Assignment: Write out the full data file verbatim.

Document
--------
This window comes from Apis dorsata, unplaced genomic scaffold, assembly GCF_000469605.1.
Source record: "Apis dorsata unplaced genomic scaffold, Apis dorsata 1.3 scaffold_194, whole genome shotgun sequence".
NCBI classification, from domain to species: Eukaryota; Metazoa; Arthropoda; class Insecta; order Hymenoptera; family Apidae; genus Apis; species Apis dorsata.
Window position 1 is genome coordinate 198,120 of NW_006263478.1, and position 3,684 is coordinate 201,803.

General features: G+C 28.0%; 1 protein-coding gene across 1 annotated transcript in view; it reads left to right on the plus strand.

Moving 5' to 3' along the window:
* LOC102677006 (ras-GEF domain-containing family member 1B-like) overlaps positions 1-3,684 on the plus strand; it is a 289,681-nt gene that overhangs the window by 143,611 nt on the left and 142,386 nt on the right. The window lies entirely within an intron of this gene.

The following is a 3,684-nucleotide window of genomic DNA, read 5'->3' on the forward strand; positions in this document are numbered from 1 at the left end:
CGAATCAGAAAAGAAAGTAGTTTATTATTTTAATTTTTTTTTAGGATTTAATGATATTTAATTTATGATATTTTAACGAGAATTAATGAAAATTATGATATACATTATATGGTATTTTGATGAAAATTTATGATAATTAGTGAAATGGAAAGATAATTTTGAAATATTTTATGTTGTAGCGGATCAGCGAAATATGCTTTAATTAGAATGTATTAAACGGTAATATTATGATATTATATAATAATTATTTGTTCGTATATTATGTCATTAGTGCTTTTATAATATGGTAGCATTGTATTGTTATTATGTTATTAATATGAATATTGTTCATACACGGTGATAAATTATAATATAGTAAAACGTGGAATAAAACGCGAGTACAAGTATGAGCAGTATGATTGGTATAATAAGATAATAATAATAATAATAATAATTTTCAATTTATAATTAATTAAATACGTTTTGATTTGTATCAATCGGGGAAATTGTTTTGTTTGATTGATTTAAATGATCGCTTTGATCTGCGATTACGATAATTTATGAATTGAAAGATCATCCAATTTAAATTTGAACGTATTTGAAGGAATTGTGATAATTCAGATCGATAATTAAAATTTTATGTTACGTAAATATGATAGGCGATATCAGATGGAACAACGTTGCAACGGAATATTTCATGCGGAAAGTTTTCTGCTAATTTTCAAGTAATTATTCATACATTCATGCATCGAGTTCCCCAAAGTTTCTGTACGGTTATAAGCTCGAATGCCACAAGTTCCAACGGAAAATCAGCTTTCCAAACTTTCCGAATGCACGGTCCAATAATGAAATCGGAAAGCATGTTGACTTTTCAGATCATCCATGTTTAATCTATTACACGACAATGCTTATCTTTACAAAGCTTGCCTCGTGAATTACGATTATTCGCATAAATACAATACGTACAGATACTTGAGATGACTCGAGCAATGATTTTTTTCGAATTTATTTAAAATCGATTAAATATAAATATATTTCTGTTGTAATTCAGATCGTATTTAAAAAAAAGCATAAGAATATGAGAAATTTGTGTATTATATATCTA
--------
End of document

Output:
This window comes from Apis dorsata, unplaced genomic scaffold, assembly GCF_000469605.1.
Source record: "Apis dorsata unplaced genomic scaffold, Apis dorsata 1.3 scaffold_194, whole genome shotgun sequence".
NCBI classification, from domain to species: Eukaryota; Metazoa; Arthropoda; class Insecta; order Hymenoptera; family Apidae; genus Apis; species Apis dorsata.
Window position 1 is genome coordinate 198,120 of NW_006263478.1, and position 3,684 is coordinate 201,803.

General features: G+C 28.0%; 1 protein-coding gene across 1 annotated transcript in view; it reads left to right on the plus strand.

Moving 5' to 3' along the window:
* LOC102677006 (ras-GEF domain-containing family member 1B-like) overlaps positions 1-3,684 on the plus strand; it is a 289,681-nt gene that overhangs the window by 143,611 nt on the left and 142,386 nt on the right. The window lies entirely within an intron of this gene.

The following is a 3,684-nucleotide window of genomic DNA, read 5'->3' on the forward strand; positions in this document are numbered from 1 at the left end:
CGAATCAGAAAAGAAAGTAGTTTATTATTTTAATTTTTTTTTAGGATTTAATGATATTTAATTTATGATATTTTAACGAGAATTAATGAAAATTATGATATACATTATATGGTATTTTGATGAAAATTTATGATAATTAGTGAAATGGAAAGATAATTTTGAAATATTTTATGTTGTAGCGGATCAGCGAAATATGCTTTAATTAGAATGTATTAAACGGTAATATTATGATATTATATAATAATTATTTGTTCGTATATTATGTCATTAGTGCTTTTATAATATGGTAGCATTGTATTGTTATTATGTTATTAATATGAATATTGTTCATACACGGTGATAAATTATAATATAGTAAAACGTGGAATAAAACGCGAGTACAAGTATGAGCAGTATGATTGGTATAATAAGATAATAATAATAATAATAATAATTTTCAATTTATAATTAATTAAATACGTTTTGATTTGTATCAATCGGGGAAATTGTTTTGTTTGATTGATTTAAATGATCGCTTTGATCTGCGATTACGATAATTTATGAATTGAAAGATCATCCAATTTAAATTTGAACGTATTTGAAGGAATTGTGATAATTCAGATCGATAATTAAAATTTTATGTTACGTAAATATGATAGGCGATATCAGATGGAACAACGTTGCAACGGAATATTTCATGCGGAAAGTTTTCTGCTAATTTTCAAGTAATTATTCATACATTCATGCATCGAGTTCCCCAAAGTTTCTGTACGGTTATAAGCTCGAATGCCACAAGTTCCAACGGAAAATCAGCTTTCCAAACTTTCCGAATGCACGGTCCAATAATGAAATCGGAAAGCATGTTGACTTTTCAGATCATCCATGTTTAATCTATTACACGACAATGCTTATCTTTACAAAGCTTGCCTCGTGAATTACGATTATTCGCATAAATACAATACGTACAGATACTTGAGATGACTCGAGCAATGATTTTTTTCGAATTTATTTAAAATCGATTAAATATAAATATATTTCTGTTGTAATTCAGATCGTATTTAAAAAAAAGCATAAGAATATGAGAAATTTGTGTATTATATATCTA